The Remainder thereof unto my son Paul for and during the term of one thousand years if my said son Paul or any issue male of his body lawfully begotten or any issue male descending from such issue male descending from such issue male so long shall happen to live

    The Remainder thereof unto my daughter Frances for and during the term of one thousand years if my said daughter Frances or any issue male of her body lawfully begotten or any issue male descending from such issue male descending from such issue male so long shall happen to live

    The Remainder thereof unto my daughter Mary for and during the term of one thousand years if my said daughter Mary or any issue male of her body lawfully begotten or any issue male descending from such issue male descending from such issue male so long shall happen to live

    The Remainder thereof to the right heirs of me the said Henry DERBY forever.

    Item: I give and bequeath unto my said son John two hundred and fifty pounds to be paid him at his age of thirty years if he so long live

    Item: I give and bequeath unto my said son Anthony two hundred and fifty pounds to be paid him at his age of thirty years if he so long live

    Item: I give and bequeath unto my said son Roger two hundred and fifty pounds to be paid him at his age of thirty years if he so long live

    Item: I give and bequeath unto my said son Paul two hundred and fifty pounds to be paid him at his age of thirty years if he so long live

    Item: I give and bequeath unto my said daughter Mary two hundred pounds to be paid at her marriage or within three months there next ensuing or at his age of three and twenty years which shall first happen And one hundred pounds more to be paid her within one year and a day next following after or shall have any issue of her body lawfully begotten which shall so long live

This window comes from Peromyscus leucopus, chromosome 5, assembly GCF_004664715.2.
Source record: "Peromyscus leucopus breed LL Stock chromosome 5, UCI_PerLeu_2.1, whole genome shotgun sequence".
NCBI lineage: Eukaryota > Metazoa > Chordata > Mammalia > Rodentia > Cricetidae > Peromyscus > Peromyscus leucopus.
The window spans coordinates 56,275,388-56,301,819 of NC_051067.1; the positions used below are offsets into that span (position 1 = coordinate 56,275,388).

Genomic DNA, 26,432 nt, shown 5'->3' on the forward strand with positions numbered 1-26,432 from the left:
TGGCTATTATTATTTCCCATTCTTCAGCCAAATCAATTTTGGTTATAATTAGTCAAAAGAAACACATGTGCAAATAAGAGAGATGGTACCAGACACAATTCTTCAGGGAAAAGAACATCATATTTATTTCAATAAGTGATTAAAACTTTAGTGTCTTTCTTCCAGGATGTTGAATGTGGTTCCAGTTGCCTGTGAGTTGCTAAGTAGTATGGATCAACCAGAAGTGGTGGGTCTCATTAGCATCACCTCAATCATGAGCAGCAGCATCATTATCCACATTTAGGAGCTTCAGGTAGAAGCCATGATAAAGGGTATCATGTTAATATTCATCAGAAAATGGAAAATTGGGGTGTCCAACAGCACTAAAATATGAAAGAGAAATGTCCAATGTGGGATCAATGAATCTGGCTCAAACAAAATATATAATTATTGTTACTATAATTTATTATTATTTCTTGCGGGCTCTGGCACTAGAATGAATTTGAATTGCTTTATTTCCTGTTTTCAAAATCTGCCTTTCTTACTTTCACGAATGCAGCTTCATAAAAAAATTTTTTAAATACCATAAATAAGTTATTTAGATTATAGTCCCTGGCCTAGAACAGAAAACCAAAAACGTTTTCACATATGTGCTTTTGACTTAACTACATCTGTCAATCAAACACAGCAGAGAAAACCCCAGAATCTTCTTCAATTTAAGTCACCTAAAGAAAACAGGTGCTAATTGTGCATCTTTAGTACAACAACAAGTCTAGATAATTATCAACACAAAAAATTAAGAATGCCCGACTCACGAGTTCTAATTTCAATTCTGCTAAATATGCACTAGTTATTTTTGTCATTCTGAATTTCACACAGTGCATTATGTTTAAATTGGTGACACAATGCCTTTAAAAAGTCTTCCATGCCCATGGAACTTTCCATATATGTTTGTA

Item: I give and bequeath unto my grandchild Henry DERBY one hundred marks to be paid him at his age of thirty years if he so long live.

    Item: I give and bequeath unto Elizabeth the daughter of my said son William one hundred pounds to be paid her at her age of fifteen years or the time of her marriage which shall first happen.

    Item: I do ordain and appoint that whereas my son-in-law William TUCKER by certain covenants between him and me is to have twenty pounds within the space of one year after he shall have issue male born of the body of my daughter Frances that the said twenty pounds shall be paid him within one year after my death.

    And: If any of my five children (vizt) John, Anthony, Roger, Paul, and Mary shall happen to die before their said legacies become due then my will is that the same legacy or legacies of him or her and them so dying shall be equally divided between the rest of my said five children then living to be paid at such time and times as their said legacy shall become due unto them and not before.